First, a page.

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Early Music

Classical Editor: Rob Barnett                               Founder Len Mullenger



Johann Sebastian BACH (1685-1750)
Brandenburg Concertos

Concerto No. 1 in F major BWV 1046 [22:12]
Concerto No. 2 in F major BWV 1047 [12:45]
Concerto No. 5 in D major BWV 1050 [21:33]
Karl Richter and his chamber orchestra
Recorded between 1956 and 1958, location unspecified, ADD
APEX 0927 48993 2 [56:58]


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The six Brandenburg Concertos, first printed in 1721, represent relatively early works in Bach’s canon. All were probably compiled, at least in their early versions, by 1717, when he took the post of Cappelmeister in Cothen. Every one of the concertos is a masterpiece of sustained invention that tears up the conventions of the standard concerto grosso form both in terms of harmonic complexity and professional virtuosity.

The disc presents three of the concertos, nos 1, 2 and 5, led by the great conductor, choirmaster and organist Karl Richter (1926-1981), who was for a time, like Bach before him, organist of the Leipzig Thomaskirche. This is the first of his recordings, released in 1958.

The first concerto is arranged for hunting horns, oboes, bassoon, strings and continuo. From the opening movement it is immediately apparent that the brass section is too quiet, and, at times almost inaudible. The violins are overly prominent, which robs the music of its richness. Indeed the horns should play a crucial role here, initially clashing rhythmically with the strings, later assimilated into the harmony to produce an elegant ending. Unfortunately this is lost and the overall impression is not favourable. The notes specify that concertos 1 and 5 have been electronically "converted" from mono to stereo, which may have caused this effect.

The second movement (adagio) contains a beautifully played oboe part, although the tempo in this recording may be a little slow for some. The third (allegro) is also a joy, the strings playful and realistic, although let down again by the indistinct horns. The delightful fourth movement is comprised of a series of dances, and Richter shines here. The oboes and bassoon in the first trio weave an elegant dance around each other, while the horns and oboes play a hunting melody without strings in the second. These interludes are interspersed around an elegant repeated minuet and polonaise. There is much to enjoy in this performance of concerto 1, but I would not recommend it as a first choice for a recording on modern instrument. Instead, I would suggest Britten’s set on Decca from 1968.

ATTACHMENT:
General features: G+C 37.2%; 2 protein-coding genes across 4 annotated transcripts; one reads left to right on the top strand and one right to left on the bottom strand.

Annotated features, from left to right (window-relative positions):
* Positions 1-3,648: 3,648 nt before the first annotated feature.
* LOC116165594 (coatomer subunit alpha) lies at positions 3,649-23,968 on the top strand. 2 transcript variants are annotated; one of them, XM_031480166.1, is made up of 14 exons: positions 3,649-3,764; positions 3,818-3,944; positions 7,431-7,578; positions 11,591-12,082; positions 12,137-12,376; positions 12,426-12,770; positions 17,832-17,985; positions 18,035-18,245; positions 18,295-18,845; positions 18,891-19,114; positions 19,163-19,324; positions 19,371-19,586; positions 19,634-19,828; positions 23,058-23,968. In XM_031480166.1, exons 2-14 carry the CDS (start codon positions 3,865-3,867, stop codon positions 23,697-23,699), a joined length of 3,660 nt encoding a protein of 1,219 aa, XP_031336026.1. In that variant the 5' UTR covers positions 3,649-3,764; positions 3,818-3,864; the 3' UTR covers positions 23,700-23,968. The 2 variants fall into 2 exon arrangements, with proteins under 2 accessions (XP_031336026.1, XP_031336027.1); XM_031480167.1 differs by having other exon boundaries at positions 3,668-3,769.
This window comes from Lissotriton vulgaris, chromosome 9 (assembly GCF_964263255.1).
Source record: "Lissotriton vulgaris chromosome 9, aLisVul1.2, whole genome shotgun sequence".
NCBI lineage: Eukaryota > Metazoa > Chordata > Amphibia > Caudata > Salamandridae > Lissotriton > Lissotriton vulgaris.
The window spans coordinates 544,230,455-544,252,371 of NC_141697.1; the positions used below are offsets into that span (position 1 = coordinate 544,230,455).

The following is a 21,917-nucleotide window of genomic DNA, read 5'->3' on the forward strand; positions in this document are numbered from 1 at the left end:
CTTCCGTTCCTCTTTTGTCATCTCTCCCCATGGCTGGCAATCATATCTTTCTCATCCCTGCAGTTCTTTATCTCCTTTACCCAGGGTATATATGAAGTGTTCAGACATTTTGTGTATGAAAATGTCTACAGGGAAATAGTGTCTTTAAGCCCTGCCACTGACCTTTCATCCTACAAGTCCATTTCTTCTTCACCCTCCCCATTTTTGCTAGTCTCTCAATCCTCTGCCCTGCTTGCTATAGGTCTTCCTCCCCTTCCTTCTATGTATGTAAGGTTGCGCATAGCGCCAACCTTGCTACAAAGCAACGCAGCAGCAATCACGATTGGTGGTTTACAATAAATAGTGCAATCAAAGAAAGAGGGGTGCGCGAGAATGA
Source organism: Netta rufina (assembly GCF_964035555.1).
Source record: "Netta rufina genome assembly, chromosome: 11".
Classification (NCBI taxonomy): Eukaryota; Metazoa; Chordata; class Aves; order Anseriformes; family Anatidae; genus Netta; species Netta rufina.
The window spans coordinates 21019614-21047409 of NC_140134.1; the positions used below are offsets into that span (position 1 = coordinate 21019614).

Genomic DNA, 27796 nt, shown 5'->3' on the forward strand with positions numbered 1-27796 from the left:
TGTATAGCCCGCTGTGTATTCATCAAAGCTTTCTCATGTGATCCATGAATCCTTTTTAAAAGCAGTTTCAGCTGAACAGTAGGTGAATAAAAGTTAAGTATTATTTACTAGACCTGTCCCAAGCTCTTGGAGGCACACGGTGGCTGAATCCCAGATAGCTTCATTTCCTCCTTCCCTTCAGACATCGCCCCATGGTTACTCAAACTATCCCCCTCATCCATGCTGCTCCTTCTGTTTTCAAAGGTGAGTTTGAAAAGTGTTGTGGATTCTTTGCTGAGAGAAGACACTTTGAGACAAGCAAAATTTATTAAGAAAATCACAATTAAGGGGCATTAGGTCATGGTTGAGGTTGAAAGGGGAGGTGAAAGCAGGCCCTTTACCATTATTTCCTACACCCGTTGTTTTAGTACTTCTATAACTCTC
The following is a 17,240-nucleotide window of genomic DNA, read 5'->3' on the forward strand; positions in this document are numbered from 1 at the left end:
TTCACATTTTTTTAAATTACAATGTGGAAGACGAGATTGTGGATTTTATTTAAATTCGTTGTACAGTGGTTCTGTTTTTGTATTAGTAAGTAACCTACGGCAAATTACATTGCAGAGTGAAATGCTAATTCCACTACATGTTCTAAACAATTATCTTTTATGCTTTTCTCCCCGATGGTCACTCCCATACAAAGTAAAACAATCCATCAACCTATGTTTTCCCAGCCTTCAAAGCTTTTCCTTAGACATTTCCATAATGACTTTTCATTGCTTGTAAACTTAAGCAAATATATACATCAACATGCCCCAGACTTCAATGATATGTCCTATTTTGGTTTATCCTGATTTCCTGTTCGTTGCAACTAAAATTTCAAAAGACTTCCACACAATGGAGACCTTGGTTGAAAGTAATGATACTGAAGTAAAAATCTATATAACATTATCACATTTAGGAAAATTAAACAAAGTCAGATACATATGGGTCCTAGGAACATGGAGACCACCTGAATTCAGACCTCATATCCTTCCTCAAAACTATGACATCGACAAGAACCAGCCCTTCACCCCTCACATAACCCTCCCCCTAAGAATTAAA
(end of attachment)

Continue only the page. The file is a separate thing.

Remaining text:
Concerto no. 2 is written for trumpet, recorder, oboe, strings and continuo. The first and third movements are real lip splitters for the trumpeters. Here, the solo playing is of a very high order, but there are problems with the ensemble, at least one violin not quite in tune. The following andante is quite the most beautiful performance on the disc, however, and as perfect a realisation of this simple but immensely affective piece that I have heard. The third movement, once again, has a superbly played trumpet line which rounds off the work with great energy.

Concerto 5, although scored for a more modest group of instruments (flute, strings and harpsichord), contains some of Bach’s lushest and most romantic music. There is a great dignity to the strings and flute parts in the opening section, which eventually give way to an extended harpsichord candenza that is relatively ugly and lifeless. The wonderfully scored affectuoso is also a disappointment, played at a very slow tempo which renders it dull. Finally, the allegro, a playful fugue, rescues the performance from mediocrity. The flute section is very light and the strings assured, providing an impressive finish to a problematic performance.

Overall, I cannot recommend this recording, particularly to those unfamiliar with these magnificent creations. However, Richter did revisit the Brandenburg Concertos in 1967, to a far more impressive effect. It should also be noted that the chamber orchestra was, at the time, several years short of developing into one of the great ensembles, the Munich Bach Orchestra. Those who have the later set may want these performances as a comparison set, but I’m afraid that they are best avoided by the uninitiated.

Peter Bright

 

 



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